Alejandro González Iñárritu | 138 mins | TV (HD) | 15 / R
Multi Oscar nominated and one of Ebert’s Great Movies, Babel is one of those films that comes with a lot of expectation riding on it. The fact that the only Iñárritu film I’ve previously seen is 21 Grams, which I thought was distinctly overrated, takes the shine off those expectations. Probably for the best.
The quickest way to assess Babel is to say that it is about something — or, About Something. The plots, such as they are, aren’t really the point; nor is how they connect, or what chronology they actually occurred in — this isn’t a Memento or a Rashomon, a narrative in odd pieces designed to be reconstructed by the viewer. Naturally, because it is About Something, the Something it is About isn’t made blindingly clear, though there are many contenders — loneliness, miscommunication, culture clashes, the ripple effect, children, and on. Perhaps this means it isn’t as focused as it could (or should?) be; perhaps Iñárritu revels in ambiguity, which isn’t necessarily a problem.
On a relatively surface level, then: the Japanese story barely connects to the others, which are all more directly woven together. Even if their connectedness isn’t the point, when the others are so clearly and directly related it leaves the Japanese thread feeling the odd one out, almost tacked on to the others. It’s probably a coincidence that it’s also the film’s best story, containing about as much incident and interest as the other three put together.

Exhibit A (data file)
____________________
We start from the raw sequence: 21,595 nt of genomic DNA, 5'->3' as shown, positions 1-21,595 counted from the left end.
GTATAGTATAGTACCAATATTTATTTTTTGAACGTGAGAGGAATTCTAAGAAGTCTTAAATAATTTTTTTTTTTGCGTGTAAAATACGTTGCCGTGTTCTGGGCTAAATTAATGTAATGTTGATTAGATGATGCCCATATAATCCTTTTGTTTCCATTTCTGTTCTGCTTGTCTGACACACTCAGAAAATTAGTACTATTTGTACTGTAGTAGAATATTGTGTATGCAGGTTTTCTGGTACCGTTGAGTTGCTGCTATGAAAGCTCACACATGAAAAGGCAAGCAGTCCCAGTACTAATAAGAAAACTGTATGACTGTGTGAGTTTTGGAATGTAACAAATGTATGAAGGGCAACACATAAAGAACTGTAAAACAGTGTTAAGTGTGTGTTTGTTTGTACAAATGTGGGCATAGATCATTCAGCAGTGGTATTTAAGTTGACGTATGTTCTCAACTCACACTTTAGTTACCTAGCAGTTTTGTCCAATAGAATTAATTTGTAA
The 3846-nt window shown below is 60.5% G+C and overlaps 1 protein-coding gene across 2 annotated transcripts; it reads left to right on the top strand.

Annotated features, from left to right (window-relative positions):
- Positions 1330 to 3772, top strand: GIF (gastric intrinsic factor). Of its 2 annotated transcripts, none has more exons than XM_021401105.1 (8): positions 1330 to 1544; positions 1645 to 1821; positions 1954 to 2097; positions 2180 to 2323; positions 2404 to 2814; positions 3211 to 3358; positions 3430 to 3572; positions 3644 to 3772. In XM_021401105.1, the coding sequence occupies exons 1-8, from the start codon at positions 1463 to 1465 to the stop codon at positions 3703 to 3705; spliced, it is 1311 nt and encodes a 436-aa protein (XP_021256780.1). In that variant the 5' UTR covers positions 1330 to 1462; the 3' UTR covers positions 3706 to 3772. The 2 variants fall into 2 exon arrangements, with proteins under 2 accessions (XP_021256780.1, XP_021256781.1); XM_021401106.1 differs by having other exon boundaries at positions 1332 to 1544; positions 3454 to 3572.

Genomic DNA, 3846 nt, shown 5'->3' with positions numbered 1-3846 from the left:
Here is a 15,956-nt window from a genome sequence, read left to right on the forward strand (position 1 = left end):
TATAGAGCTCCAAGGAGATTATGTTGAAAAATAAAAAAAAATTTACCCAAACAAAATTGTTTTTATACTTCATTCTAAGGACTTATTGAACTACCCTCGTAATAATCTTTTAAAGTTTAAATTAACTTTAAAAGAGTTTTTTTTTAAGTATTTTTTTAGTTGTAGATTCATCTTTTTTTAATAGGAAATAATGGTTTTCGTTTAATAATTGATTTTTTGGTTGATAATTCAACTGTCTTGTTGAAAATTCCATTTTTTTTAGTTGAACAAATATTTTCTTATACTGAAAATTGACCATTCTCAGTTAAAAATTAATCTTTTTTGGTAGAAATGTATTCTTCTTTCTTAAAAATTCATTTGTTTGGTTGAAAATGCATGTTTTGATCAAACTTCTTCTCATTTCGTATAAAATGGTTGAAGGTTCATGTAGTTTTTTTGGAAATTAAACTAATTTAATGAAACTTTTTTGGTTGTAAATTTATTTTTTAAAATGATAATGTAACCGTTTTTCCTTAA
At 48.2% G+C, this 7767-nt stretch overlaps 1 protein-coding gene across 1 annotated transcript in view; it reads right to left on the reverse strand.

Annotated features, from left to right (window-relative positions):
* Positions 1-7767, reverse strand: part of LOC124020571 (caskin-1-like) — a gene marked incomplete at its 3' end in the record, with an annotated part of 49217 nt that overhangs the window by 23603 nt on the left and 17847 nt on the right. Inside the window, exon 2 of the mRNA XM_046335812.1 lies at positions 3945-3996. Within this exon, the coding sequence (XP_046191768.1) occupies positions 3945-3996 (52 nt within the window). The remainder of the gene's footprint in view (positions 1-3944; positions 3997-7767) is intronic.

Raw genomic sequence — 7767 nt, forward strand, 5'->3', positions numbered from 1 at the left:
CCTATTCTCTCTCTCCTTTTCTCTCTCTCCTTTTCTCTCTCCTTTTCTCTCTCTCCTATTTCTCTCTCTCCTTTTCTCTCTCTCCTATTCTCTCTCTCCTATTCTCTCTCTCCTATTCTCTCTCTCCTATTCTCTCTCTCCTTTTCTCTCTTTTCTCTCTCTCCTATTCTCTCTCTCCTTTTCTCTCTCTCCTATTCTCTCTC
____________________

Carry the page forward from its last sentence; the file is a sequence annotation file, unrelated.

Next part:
The central character in that particular thread is portrayed by Rinko Kikuchi, who justly earnt a Best Supporting Actress Oscar nomination for her work. The film’s only other Oscar acting nomination went to Adriana Barraza, in the same category, for her role as a Mexican nanny. Again, a deserved nod, as these are easily the two most compelling performances in Babel. (They lost to Jennifer Hudson in Dreamgirls. I’ve not seen Dreamgirls, but as the other nominees were Abigail Breslin (for Little Miss Sunshine) and Cate Blanchett (for Notes on a Scandal), I’m willing to bet she was the least deserving of all five.)
If the Japanese thread is the best then Brad Pitt and Cate Blanchett’s story is the weakest of the bunch, managing to underuse both those leads and a host of British talent too. The other two stories are equally slight, but at least muster up some genuine emotion.
Babel is the kind of film that it’s easy to overrate because, ooh, doesn’t it seem clever. Conversely, it’s easy to underrate because, ooh, doesn’t it seem pretentious. Naturally, therefore, I’m going to come down right in the middle (but note that the Japanese story on its lonesome would earn a 4).